Show Cause Notice Case Study

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Dura (Aust) Constructions Pty Ltd v Hue Boutique Living Pty Ltd6
• To be valid, a show cause notice must comply with the requirements of the contract under which it is issued and convey to the reader what is amiss.
• Detailed particulars are not necessarily required for a valid show cause notice.
• The level of detail required in a show cause notice depends on a number of factors including the type of breach and the response to be given by the contractor. More detail would be required for a self-executing notice to rectify (which is not a concept found in AS 2124).
• In Victoria, courts are unlikely to imply a term of reasonableness when issuing a show cause notice or evaluating whether cause has been shown. The opposite approach has
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The principal engaged the contractor under an AS 2124 – 1992 (Construct only) form of contract.
Eighteen months into the project, the principal expressed concern regarding what it said was the slow progress, poor quality of the works and the quantum of progress claims submitted by the contractor. Accordingly, the principal served four show cause notices on the contractor under the contract, alleging that the contractor was in default by separate substantial breaches of the contract and requiring the contractor to show cause (in writing) why the principal should not:
1. Take the whole or part of the remaining work out of the contractor’s hands; or
2. Terminate the contract.
Under the contract, the show cause notices must (among other things) specify the alleged substantial breach.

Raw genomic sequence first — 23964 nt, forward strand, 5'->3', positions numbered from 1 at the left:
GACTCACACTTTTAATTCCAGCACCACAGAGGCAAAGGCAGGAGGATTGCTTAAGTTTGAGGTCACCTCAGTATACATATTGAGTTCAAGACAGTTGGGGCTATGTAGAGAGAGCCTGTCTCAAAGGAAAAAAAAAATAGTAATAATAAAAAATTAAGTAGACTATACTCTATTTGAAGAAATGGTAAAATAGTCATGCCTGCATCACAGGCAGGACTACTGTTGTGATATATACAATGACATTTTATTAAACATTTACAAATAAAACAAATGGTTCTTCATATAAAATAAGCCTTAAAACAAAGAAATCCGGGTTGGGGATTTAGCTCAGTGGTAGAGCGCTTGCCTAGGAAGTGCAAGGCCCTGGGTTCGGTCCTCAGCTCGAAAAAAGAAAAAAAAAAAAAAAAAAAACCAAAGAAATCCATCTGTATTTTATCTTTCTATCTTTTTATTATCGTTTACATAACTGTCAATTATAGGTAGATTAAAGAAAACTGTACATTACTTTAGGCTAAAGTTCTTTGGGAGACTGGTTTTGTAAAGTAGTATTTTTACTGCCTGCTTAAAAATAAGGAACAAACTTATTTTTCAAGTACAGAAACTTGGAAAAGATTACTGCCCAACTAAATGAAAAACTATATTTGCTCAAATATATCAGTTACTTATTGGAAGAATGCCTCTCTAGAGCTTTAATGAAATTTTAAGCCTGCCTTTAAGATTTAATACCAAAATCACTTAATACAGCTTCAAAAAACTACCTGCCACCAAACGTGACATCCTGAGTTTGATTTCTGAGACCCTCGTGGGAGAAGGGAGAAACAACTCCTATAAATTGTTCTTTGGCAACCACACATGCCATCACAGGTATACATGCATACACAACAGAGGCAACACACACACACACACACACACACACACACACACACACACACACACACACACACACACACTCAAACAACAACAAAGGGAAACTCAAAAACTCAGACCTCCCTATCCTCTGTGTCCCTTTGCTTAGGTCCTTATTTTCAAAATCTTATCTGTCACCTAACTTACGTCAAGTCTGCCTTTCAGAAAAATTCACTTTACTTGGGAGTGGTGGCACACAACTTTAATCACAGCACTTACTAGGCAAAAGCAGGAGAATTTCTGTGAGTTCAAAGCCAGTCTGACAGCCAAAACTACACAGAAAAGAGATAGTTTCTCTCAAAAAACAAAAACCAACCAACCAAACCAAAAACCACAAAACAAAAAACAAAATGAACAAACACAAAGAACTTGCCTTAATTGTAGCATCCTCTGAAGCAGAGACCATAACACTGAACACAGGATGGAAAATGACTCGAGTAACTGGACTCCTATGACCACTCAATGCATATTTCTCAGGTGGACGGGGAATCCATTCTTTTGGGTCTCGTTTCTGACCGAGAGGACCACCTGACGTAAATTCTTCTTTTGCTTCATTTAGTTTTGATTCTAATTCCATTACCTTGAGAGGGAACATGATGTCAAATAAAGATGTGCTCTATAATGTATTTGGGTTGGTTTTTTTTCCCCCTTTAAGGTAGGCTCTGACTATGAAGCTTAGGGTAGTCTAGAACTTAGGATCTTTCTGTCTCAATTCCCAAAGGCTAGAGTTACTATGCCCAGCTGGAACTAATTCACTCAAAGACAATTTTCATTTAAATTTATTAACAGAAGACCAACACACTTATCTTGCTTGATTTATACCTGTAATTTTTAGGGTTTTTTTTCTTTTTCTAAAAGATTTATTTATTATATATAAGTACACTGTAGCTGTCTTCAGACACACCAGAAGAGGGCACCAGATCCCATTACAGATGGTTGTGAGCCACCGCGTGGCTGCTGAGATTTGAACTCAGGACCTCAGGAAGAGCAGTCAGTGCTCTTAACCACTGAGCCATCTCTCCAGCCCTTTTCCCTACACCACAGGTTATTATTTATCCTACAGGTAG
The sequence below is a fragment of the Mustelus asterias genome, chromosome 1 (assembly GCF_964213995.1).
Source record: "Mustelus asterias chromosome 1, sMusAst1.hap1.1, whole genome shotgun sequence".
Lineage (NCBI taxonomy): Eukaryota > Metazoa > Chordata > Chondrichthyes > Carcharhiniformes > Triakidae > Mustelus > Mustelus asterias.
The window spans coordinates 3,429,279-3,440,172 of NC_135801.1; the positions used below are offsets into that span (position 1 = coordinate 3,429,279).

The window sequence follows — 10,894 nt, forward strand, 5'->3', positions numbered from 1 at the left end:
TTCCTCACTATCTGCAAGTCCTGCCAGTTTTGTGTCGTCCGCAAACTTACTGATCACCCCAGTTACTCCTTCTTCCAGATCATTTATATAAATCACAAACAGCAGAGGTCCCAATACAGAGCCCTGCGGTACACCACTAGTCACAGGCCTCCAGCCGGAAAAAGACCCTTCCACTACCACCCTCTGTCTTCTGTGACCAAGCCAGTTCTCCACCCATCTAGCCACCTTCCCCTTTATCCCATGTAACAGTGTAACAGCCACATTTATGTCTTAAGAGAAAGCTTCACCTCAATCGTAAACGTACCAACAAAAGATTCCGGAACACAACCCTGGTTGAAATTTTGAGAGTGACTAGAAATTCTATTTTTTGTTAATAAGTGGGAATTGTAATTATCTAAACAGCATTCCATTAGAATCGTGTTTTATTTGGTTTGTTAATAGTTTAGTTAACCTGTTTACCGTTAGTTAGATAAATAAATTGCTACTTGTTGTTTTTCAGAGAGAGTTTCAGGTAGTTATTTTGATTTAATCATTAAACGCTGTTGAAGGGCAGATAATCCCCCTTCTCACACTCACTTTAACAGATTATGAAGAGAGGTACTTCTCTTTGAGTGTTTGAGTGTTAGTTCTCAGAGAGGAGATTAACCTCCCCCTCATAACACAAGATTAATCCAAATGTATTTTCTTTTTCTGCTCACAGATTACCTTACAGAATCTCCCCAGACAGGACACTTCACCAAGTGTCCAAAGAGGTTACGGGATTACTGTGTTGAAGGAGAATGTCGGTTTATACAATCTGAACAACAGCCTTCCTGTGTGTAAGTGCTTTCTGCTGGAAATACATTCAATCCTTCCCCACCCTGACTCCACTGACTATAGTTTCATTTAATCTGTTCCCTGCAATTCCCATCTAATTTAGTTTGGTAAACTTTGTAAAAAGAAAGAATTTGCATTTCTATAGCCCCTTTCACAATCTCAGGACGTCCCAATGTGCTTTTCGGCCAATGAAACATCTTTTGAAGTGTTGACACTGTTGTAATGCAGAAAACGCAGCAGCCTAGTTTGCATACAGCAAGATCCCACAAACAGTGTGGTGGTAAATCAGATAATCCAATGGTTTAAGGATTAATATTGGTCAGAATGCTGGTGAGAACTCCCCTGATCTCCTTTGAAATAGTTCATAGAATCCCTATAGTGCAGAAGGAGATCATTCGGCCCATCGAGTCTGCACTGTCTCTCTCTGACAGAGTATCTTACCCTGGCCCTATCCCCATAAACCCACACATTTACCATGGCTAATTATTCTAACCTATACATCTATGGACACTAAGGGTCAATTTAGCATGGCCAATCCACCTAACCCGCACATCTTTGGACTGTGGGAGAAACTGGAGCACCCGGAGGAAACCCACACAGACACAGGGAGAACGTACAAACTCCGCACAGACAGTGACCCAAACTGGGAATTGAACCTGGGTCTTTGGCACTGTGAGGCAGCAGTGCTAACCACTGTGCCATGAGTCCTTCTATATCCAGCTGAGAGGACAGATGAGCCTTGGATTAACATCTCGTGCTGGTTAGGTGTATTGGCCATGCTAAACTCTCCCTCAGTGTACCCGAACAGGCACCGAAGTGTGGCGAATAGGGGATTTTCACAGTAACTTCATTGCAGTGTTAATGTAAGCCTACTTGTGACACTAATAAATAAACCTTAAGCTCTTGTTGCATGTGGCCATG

The allegations of substantial breach made against the contractor in the show cause notices were that, among other things, it had failed to:
1. Proceed with the works with due expedition and without delay;
2. Comply with directions of the superintendent; and
3. Use the standard of materials or workmanship required by the
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Disputes arose between the parties regarding defects and incomplete work. The dispute came to a head when Cordon required Lesdor to sign the strata plan in order for it to start selling units and realising its return. Lesdor refused to sign the strata plan, arguing that it did not have to do so until Cordon had fully completed construction according to the plans and specifications. There was no definition of “Completion” in the contract.
Lesdor terminated the joint venture agreement with Cordon on the basis of Cordon’s unwillingness to properly complete the work and claimed damages for defective work. Cordon commenced proceedings against Lesdor on the basis that Lesdor’s purported termination amounted to repudiation and claimed damages for resulting loss. Lesdor cross-claimed for damages resulting from Cordon’s defective work.
The Court found that the works had not achieved “completion” which the Court interpreted to mean “full completion”. Accordingly, Lesdor was not required to sign the strata plan and, following Cordon’s unwillingness to properly complete the work, Lesdor had lawfully terminated the
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